Archive for May, 2012

Nothing New Under the Sun

copyright 2012 by Sherry Garland

I am currently knee-deep in preparing to teach a week long writer’s workshop.  Part of my preparation includes rereading some of the older how-to books I bought back in the late 1980s and early 1990s when I was new to children’s writing.  I also reviewed my notes from several writers’ conferences and from some workshops I taught many years ago.

Many things have changed since those old glory days of picture books, especially the advent of computers and the Internet.  Things move at a much faster pace and frankly, people seem to be a bit more desperate and frazzled today.

But some things never change.

One of my favorite books in the Bible is Ecclesiastes in the Old Testament, written by King Solomon. It’s full of deep meaning, hopelessness and doom — my kind of book. And one of my favorite quotes (besides the one “the Sun Also Rises” which has already been taken ) is this one:

The thing that hath been, is that which shall be; and that which is done is that which shall be done: and there is no new thing new under the sun.”

Truer words were never said. Almost every subject has already been written about. I can’t tell you how many times I’ve pulled my hair out when I saw a book on exactly the same topic as the one I was working on. I even had a publisher cancel a book because someone else came out with one almost exactly like it.

To avoid this, before I put too much energy into a project, I like to do a quick subject search to see what’s already out there. This is especially true if you are writing non-fiction.  In the old days I consulted Books in Print (every public library had a copy). Today, it’s more likely to be amazon.com or a Google search.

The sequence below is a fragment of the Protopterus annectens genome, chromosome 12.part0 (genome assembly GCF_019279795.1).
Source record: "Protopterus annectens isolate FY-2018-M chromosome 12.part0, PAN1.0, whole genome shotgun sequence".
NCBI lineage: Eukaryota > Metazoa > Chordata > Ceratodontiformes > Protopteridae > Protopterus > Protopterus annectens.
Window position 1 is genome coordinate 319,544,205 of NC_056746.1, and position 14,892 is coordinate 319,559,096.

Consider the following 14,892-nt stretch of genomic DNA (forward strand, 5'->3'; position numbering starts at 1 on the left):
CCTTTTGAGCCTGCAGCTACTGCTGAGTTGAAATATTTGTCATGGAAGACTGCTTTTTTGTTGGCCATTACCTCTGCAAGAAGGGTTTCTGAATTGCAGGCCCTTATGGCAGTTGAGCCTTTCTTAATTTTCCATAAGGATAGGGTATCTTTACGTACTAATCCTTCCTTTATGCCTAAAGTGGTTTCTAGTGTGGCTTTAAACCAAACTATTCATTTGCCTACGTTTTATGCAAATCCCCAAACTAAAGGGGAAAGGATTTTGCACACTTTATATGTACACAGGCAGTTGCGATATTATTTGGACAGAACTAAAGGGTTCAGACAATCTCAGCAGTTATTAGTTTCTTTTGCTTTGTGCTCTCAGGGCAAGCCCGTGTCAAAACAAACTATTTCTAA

So what do you do if your topic has already been done many times? Basically, there are only three types of children’s picture books: storybooks, concept books and informational books. Most authors are better at writing one kind over the other.  I personally prefer concept books and informational books.  That’s why most of my books, even the longer novels, are about real events and history, rather than fantasy.

If you’re having trouble selling your picture book manuscript, perhaps your approach is all wrong.  Say you’re writing a story about butterflies — you’ve made it into a whimsical, fairy tale with princesses and dragons. You can’t get an editor interested no matter how much you revise and no matter how great your friends tell you the manuscript is. If there are fifty picture books out there about butterflies and princesses, then maybe yours should be a concept book using butterflies to count or a non-fiction story about the life of a butterfly.

Don’t be afraid to try a new approach.  You may discover that a concept book or informational book is your forte. No matter which category you prefer, you need to make your manuscript stand out apart from all those other stories about butterflies.  Make your manuscripts sing.

One famous editor is quoted as saying.  “Before I buy a manuscript, I ask myself, is this story worth cutting down trees to make the paper?”  I like to add:  “Before I send a manuscript, I ask myself,  would I spend $18 to buy this book?”

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